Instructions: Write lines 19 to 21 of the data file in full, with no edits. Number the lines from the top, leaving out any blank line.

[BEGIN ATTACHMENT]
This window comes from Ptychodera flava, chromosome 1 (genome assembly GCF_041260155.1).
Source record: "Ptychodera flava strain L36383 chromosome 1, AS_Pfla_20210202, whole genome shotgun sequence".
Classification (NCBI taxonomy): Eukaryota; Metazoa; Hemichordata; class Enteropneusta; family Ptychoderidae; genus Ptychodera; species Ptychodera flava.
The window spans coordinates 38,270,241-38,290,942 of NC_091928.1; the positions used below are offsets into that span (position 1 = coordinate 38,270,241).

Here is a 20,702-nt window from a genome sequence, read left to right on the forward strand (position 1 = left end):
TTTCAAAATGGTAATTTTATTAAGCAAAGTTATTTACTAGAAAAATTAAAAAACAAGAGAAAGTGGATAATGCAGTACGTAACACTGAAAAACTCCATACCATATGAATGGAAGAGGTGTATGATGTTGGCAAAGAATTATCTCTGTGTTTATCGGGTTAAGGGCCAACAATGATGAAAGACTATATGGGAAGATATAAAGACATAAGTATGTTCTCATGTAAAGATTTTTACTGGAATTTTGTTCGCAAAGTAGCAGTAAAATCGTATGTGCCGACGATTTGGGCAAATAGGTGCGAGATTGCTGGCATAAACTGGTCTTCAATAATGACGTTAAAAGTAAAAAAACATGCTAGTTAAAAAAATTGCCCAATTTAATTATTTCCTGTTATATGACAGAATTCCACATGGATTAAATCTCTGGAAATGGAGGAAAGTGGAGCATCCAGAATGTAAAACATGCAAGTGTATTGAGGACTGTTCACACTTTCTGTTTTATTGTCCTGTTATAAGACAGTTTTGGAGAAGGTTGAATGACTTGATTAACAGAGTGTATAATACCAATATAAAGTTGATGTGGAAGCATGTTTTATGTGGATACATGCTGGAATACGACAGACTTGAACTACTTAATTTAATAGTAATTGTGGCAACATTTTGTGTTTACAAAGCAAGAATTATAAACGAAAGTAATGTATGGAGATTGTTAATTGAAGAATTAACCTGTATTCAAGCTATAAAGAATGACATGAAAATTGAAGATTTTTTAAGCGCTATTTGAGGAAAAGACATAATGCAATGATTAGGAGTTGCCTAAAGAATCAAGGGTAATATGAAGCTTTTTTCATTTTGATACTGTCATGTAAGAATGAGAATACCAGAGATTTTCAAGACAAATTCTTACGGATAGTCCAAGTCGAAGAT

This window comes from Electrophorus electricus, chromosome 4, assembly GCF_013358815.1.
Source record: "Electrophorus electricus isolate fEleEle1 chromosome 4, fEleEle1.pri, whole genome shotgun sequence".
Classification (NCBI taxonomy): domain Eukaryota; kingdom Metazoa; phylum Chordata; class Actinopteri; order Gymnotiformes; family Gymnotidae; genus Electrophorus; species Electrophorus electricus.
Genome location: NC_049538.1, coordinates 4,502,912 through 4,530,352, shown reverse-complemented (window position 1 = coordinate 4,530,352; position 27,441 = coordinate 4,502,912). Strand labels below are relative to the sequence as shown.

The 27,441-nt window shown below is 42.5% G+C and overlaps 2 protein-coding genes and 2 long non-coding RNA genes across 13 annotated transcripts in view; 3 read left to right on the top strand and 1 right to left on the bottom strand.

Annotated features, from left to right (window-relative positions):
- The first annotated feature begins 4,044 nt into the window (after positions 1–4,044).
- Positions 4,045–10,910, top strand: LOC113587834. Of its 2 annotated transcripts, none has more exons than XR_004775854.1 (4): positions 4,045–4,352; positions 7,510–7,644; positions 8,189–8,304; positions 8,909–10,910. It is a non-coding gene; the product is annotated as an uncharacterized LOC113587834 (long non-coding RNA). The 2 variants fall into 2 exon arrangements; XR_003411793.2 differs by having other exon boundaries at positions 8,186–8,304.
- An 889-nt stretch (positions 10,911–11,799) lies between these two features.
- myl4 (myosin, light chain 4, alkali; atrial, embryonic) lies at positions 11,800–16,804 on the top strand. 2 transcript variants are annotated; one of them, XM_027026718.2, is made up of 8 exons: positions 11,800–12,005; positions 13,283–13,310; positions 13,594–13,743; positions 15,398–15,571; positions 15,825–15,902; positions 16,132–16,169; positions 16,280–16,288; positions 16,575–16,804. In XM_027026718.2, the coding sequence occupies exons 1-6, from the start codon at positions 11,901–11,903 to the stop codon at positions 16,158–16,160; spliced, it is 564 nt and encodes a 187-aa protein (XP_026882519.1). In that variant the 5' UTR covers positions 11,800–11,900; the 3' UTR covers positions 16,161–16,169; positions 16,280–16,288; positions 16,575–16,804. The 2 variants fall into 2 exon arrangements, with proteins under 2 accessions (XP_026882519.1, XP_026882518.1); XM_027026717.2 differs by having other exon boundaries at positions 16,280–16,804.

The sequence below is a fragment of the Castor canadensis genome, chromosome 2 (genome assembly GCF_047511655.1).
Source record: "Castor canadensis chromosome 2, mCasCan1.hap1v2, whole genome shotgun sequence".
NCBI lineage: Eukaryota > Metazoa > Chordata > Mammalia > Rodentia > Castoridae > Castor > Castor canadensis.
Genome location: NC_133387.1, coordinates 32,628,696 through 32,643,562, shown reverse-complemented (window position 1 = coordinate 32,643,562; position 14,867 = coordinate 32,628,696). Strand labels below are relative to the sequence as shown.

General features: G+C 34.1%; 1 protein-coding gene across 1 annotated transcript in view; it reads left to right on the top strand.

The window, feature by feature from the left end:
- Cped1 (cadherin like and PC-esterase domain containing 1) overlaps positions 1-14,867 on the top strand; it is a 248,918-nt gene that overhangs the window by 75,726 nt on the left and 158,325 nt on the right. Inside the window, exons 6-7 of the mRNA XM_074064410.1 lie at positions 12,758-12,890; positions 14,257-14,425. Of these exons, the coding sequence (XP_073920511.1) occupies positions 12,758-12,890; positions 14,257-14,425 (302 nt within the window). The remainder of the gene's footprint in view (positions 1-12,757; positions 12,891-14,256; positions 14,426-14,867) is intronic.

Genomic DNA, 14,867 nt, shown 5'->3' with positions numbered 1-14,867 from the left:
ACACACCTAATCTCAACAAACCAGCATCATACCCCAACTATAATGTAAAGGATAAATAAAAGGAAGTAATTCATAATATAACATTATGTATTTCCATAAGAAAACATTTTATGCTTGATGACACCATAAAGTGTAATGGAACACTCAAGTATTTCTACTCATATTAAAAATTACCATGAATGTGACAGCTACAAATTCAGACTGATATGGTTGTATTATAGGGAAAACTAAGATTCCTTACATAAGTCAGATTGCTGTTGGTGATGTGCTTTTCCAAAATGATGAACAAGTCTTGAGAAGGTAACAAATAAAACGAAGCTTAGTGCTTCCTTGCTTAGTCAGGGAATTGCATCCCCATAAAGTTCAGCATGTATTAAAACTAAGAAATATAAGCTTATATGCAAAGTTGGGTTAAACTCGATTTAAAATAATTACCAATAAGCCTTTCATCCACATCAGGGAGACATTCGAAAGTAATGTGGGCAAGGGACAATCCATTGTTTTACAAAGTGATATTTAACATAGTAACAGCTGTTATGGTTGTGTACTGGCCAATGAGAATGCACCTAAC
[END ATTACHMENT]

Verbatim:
NCBI lineage: Eukaryota > Metazoa > Chordata > Mammalia > Rodentia > Castoridae > Castor > Castor canadensis.
Genome location: NC_133387.1, coordinates 32,628,696 through 32,643,562, shown reverse-complemented (window position 1 = coordinate 32,643,562; position 14,867 = coordinate 32,628,696). Strand labels below are relative to the sequence as shown.

General features: G+C 34.1%; 1 protein-coding gene across 1 annotated transcript in view; it reads left to right on the top strand.